It’s time to sell.
The clock has struck midnight on Texas’ first-half Cinderella run after a 7-3 loss to Seattle Monday that marked the team’s eighth straight defeat and dropped the Rangers back to a .500 record for the first time since May.
Texas peaked at 10 games above .500 on June 30 with a series-opening win at Tampa Bay for win No. 46. Since then, it’s been anything but smooth sailing. The Rangers have scuffled to a 4-14 clip after that high watermark.
Oakland, Tampa Bay Cleveland and Boston have established themselves as the front-runners for the second American League Wild Card spot. Texas had the first spot after that win over the Rays in June. Even if they would’ve kept up that pace, they’d still be on the outside looking in of the playoff picture.
Pressure to keep up with that group almost certainly would’ve forced General Manager Jon Daniels’ hand, and made him more likely to push his chips to the center of the proverbial trade deadline table.
Sure, it would’ve been winning ahead of schedule, which every fan base wants. But it’s a good thing that didn’t happen.
The Rangers weren’t expected to win in 2019. The roster wasn’t constructed to win this year. The team was overachieving as a result of great coaching from first-year manager Chris Woodward and an overhauled approach at the plate. Career years from pitchers Mike Minor, Lance Lynn and Jesse Chavez didn’t hurt, either.
It would’ve been a mistake to buy in on this team and mortgage the future at the trade deadline for a shot at a one-game playoff. That’s less of a knock on them, and more of a nod to the competition ahead of them.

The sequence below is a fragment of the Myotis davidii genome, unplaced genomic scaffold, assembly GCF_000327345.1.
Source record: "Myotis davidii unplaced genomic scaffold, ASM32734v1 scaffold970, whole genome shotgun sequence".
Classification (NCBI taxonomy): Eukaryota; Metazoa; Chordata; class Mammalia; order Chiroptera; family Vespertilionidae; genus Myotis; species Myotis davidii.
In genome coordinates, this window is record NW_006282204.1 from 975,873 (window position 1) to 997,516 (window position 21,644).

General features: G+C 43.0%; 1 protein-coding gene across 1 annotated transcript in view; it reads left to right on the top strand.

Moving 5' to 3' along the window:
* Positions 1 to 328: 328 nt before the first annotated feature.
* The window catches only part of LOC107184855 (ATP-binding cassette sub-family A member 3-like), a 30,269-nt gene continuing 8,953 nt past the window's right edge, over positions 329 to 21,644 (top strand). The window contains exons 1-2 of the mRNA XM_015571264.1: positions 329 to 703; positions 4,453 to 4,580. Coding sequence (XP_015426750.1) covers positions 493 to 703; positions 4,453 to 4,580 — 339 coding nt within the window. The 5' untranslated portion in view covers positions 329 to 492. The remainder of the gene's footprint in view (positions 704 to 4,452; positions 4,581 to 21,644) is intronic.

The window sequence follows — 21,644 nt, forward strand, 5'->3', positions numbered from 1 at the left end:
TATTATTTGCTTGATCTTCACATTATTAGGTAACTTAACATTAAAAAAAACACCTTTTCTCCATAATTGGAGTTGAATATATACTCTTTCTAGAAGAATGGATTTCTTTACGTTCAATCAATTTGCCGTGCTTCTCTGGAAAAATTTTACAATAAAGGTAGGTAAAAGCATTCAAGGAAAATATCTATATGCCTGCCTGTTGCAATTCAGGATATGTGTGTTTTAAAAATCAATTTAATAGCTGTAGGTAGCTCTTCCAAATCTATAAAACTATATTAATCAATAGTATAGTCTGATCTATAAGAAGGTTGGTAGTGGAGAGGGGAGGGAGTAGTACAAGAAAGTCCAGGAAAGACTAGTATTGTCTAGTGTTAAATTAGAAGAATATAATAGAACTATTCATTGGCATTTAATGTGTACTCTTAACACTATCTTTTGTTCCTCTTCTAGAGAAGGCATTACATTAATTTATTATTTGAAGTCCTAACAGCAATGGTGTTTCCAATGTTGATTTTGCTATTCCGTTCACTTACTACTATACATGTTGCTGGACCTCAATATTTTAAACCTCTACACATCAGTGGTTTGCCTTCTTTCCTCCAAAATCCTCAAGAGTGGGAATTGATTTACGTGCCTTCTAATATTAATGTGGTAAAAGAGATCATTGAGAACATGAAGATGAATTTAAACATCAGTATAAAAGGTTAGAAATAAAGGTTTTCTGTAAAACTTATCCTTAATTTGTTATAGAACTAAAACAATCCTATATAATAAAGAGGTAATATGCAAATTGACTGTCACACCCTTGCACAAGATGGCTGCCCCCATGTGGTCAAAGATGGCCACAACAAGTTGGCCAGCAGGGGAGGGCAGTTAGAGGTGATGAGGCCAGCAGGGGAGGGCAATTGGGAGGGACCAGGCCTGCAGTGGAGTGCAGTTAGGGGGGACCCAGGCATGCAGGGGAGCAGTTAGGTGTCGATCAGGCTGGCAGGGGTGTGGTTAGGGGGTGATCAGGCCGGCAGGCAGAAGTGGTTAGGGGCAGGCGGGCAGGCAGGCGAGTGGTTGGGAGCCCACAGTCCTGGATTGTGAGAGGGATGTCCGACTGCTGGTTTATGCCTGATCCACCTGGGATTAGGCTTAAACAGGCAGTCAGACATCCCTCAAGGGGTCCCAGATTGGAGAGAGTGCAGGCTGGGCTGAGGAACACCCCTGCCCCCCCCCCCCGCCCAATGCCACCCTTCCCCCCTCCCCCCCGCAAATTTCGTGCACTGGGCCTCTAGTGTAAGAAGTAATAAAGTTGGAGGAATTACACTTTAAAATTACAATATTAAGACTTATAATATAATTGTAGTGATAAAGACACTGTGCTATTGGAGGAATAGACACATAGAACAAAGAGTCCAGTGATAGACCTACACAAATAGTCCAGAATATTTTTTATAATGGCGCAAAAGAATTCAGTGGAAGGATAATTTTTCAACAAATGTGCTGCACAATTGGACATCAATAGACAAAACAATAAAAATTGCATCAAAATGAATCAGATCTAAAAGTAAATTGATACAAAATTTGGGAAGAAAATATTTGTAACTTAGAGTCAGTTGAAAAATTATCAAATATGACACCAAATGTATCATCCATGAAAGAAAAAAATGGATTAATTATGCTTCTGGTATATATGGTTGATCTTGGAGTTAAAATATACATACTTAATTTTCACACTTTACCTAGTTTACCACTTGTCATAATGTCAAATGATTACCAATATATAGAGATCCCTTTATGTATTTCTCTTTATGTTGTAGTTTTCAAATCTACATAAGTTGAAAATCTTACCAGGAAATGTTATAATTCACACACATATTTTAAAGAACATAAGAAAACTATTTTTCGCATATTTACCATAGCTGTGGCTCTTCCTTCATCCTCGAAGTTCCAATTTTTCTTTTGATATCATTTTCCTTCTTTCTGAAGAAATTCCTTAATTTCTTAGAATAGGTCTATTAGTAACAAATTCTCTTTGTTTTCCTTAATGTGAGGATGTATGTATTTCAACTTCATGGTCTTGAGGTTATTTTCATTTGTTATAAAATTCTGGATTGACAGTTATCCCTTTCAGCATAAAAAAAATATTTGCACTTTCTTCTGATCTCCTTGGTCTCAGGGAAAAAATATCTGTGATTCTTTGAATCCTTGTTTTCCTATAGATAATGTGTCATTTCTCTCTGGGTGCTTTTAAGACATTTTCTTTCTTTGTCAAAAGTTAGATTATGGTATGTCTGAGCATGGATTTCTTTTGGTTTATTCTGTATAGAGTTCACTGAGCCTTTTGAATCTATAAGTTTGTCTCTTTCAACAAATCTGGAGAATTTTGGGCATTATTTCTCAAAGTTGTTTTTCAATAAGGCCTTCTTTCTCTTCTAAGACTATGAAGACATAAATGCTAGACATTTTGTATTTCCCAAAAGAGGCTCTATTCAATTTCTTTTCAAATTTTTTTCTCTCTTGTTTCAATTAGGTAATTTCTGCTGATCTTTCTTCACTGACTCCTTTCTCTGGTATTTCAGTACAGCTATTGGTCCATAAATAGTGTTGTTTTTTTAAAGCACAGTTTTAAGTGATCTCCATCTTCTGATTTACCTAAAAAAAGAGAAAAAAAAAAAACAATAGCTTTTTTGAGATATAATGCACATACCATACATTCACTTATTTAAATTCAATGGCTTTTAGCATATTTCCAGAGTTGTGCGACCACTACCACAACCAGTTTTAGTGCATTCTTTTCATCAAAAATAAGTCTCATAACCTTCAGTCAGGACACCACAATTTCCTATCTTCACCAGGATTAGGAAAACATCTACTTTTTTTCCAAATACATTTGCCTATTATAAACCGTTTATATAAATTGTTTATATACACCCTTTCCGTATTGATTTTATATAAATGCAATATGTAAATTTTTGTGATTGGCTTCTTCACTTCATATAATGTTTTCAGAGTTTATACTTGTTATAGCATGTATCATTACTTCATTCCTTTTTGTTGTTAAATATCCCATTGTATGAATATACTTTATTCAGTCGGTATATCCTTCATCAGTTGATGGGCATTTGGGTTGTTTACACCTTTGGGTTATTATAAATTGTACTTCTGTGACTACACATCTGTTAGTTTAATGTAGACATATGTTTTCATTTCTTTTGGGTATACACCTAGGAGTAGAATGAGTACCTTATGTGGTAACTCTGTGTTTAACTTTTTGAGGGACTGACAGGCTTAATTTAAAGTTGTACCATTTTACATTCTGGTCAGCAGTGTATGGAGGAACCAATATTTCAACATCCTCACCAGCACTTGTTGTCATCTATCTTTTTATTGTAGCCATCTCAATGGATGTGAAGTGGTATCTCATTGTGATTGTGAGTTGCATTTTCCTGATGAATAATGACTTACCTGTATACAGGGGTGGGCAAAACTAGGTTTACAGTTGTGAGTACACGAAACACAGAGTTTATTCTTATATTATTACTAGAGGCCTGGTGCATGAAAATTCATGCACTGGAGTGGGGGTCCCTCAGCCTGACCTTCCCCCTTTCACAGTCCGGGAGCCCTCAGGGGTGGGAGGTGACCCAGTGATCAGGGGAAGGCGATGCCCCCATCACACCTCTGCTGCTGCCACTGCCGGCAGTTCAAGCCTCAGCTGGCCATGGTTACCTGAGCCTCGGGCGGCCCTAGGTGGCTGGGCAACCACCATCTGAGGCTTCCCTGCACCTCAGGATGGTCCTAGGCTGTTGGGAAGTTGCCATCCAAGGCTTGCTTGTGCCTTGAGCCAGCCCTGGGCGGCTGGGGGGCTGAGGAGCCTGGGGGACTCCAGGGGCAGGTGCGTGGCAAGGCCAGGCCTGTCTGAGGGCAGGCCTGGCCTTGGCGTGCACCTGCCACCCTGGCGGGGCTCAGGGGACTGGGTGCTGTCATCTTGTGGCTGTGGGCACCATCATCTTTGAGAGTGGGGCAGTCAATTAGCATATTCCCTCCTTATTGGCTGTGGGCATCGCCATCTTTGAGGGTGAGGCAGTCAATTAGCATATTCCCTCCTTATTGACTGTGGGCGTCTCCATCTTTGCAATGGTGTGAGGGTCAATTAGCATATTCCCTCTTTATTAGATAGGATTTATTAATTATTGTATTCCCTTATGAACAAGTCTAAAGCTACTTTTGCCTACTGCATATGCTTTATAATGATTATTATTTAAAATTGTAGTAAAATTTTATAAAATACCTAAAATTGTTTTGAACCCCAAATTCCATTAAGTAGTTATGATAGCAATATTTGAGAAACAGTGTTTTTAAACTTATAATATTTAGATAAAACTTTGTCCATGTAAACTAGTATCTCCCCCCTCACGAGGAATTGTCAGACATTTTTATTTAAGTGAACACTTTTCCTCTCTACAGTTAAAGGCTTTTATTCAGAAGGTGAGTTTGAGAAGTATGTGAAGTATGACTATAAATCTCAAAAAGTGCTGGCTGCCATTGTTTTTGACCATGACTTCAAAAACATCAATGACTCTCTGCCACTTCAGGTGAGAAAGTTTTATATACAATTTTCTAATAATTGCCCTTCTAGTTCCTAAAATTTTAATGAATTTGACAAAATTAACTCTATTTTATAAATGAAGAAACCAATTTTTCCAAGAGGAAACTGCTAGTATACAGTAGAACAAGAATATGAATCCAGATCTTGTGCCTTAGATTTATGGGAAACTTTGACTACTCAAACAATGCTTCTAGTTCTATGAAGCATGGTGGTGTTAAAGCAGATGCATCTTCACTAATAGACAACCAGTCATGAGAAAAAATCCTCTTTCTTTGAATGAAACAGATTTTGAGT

That’s why Texas must keep young talents Willie Calhoun and Jose Leclerc on the roster at next Wednesday’s trade deadline.
Both players’ 2019 haven’t gone according to expectations. Calhoun overhauled his offseason workout routine and diet, and his results in Spring Training improved as a result. After a career year that established him as one of baseball’s premier relievers in 2018, Leclerc signed a 3-year, $14.75 million contract extension ahead of Opening Day.
Calhoun was shockingly optioned to Triple-A Nashville in March and didn’t make the team’s Opening Day roster. Leclerc was removed from the closer role less than a month into the season after limping out of the gate with an 8.44 ERA and a few painful blown saves.
Even then, both players hold value far beyond this season alone.
Calhoun was the main piece acquired from the July 2017 trade that sent former star pitcher Yu Darvish to the Los Angeles Dodgers. Leclerc was a true developmental success after being signed as an international free agent and flying up the Rangers minor league system.
Both players upped their value to contenders with solid recoveries. Calhoun was called up in May and played well until an injury sidelined him in June, but was shockingly sent down last week. Leclerc has settled into a versatile low-leverage role in the bullpen.
Compounded with team-friendly, controllable contracts, the Rangers would get a significant return for both players.
Even so, a commitment to playing prospects and sticking with young talent is a more valuable haul than any trade suitor could offer.
Look at how it’s worked with Joey Gallo. After atrocious numbers in 2016, Gallo showed signs of superstardom in 2017 and 2018 and put it all together with an All-Star appearance this season. Texas could’ve traded him for the biggest name on the market when it was contending in the 2015 and 2016 seasons. But instead, they held on to him, and have been rewarded.
Texas needs to and is trying to develop more Joey Gallo’s in both the lineup and the pitching staff. Both Calhoun and Leclerc have strikingly similarities to the Ranger star’s early career.
The Rangers must maintain this direction and build around players like Calhoun and Leclerc instead of contradicting themselves by moving them.
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